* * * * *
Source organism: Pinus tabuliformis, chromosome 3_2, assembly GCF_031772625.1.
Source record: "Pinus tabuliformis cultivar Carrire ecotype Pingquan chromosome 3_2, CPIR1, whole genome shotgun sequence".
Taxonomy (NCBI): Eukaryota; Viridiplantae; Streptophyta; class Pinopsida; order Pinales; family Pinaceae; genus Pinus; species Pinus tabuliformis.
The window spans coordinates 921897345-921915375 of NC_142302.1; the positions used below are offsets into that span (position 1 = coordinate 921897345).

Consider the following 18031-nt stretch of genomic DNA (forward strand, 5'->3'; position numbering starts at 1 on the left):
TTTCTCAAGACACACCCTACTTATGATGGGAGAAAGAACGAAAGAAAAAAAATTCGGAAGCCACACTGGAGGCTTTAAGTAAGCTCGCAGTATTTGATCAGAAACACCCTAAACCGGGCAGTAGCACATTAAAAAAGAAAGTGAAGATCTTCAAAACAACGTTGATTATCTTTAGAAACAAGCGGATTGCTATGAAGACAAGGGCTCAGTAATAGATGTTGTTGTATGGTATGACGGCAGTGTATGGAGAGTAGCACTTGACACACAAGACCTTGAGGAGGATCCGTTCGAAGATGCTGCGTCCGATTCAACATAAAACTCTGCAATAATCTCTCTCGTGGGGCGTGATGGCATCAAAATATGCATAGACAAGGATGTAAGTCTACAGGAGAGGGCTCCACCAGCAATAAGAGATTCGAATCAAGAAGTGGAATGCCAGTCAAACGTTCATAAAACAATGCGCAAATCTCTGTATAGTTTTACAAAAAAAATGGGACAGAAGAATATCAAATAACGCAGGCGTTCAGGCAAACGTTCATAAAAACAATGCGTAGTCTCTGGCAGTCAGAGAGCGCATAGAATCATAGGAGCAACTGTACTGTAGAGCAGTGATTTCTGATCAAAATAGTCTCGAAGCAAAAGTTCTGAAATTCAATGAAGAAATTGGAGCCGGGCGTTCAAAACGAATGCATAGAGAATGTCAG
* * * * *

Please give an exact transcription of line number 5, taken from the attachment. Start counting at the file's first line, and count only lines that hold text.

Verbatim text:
Consider the following 18031-nt stretch of genomic DNA (forward strand, 5'->3'; position numbering starts at 1 on the left):